Garnett Quietly Carried Celtics in Round 1 Sweep

WALTHAM, Mass. – The Celtics feel as if they're starting to turn a corner after erasing the Knicks in four straight games, and a major factor has been the solid play of Kevin Garnett.

Kevin Garnett cranked up his production in the first round against the Knicks, and played a large roll in the Celtics earning their first series sweep since 1992.
Nick Laham/NBAE/Getty

While much of the media's attention has been on Shaq's status (and the latest update is that Doc Rivers hopes he'll practice on Friday), Garnett's postseason performance has been largely overlooked despite four very strong games from the Big Ticket.

It's hard to describe anything about Garnett as "quiet", because when he takes the court he's about as intense an athlete as you'll find. But with all the attention paid to Ray Allen's long-range shooting (17-for-26 for 65 percent on 3-pointers), Paul Pierce's 38-point outburst or Rondo's crazy triple-double, Garnett's presence in the paint went largely unnoticed.

The homepage poll on tells it all: Asked who was the series MVP against the Knicks, less than 9 percent of Celtics fans chose "Kevin Garnett." You can forgive them for overlooking the Big Ticket, but when you examine his first-round stats, it's eye opening.

Once an injury question mark given the issues he's had with his knee and calf over the last few seasons, Garnett appears to be in peak form this postseason, averaging 15.5 points, 11.3 rebounds and 3.5 assists in four games vs. New York. He also hit the go-ahead turnaround hook that stood up as the game-winner in Game 2, and came up with the final steal that salted the game away.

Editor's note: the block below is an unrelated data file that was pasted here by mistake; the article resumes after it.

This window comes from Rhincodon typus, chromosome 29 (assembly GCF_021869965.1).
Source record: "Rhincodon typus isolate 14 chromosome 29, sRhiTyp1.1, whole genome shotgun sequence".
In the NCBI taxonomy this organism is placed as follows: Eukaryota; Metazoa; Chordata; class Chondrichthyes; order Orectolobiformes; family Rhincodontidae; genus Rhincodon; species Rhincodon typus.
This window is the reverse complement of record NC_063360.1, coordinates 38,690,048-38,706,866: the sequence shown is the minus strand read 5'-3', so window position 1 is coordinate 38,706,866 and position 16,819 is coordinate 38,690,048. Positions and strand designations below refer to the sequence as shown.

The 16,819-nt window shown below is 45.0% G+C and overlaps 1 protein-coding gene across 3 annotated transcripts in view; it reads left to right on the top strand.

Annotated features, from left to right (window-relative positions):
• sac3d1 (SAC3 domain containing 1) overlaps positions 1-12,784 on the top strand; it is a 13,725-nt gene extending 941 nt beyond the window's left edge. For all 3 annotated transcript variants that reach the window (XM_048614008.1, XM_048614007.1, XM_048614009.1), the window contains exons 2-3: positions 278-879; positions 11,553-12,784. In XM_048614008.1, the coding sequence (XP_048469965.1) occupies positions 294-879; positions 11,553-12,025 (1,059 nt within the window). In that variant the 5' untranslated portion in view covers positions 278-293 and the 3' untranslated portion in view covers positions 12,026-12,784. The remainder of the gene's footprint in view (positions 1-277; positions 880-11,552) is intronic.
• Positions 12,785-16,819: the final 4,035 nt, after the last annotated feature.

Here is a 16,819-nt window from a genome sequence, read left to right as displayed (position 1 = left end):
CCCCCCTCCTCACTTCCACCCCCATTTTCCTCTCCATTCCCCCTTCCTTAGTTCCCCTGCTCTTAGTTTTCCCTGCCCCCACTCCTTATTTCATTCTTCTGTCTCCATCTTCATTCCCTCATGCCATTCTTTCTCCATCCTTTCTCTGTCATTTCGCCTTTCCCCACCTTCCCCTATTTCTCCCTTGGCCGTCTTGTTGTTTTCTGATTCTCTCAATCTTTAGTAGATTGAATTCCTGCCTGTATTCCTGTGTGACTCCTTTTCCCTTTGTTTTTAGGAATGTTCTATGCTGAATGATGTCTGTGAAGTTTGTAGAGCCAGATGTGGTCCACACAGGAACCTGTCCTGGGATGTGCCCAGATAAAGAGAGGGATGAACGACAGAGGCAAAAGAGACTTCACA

If there was anyone who didn't overlook KG, it was the Knicks, who doubled him on the post regularly when he caught the ball.

"They tried to take him out of the series. Every time he touched it they trapped him. We went away from trying to post him because of all the trapping," Celtics Coach Doc Rivers said.

That defensive attention held him to shooting just 45 percent from the field, but Garnett made up for it on the other end by posting four straight double-digit rebounding games, the first time he's done so since the end of February. He was looking to start the break for Rondo with aggressive outlet passes after his rebounds, and when double-teams cloaked him, Garnett was kicking the ball back out of the post. Off the ball, he was setting picks to free up his teammates and keeping the offense flowing for Pierce and Allen.

"What it allowed us to get was everything else," Rivers said of the Knicks trapping Garnett. "We ran a ton of movement stuff, and Kevin's great in that as well."

And while Garnett's mostly thought of as a defensive threat these days, he proved in the final game of the series that he can still fill it up when needed. His Game 4 performance of 26 points was his second-highest scoring output of the season. Garnett dropped 28 points on 12-for-14 shooting vs. Phoenix at TD Garden on March 2, but the stakes weren't quite as high as they were this Sunday, when the Celtics wanted to stomp out any signs of life from the Knicks before they could get a chance to gain any confidence and extend the series.

Not surprisingly, Garnett didn't talk to the media before Wednesday's practice session, and at this point, there really wasn't much to say at the time, as the Heat had yet to knock off the Sixers. But know that Miami has advanced, they'll have their hands full with an improved Garnett in the Conference Semifinals. Compared to his regular season numbers of 14.9 points, 8.9 rebounds and 2.4 assists, Garnett has ratcheted up his game for the playoffs. And if there's another level to reach, KG's proven he can dial it up when needed.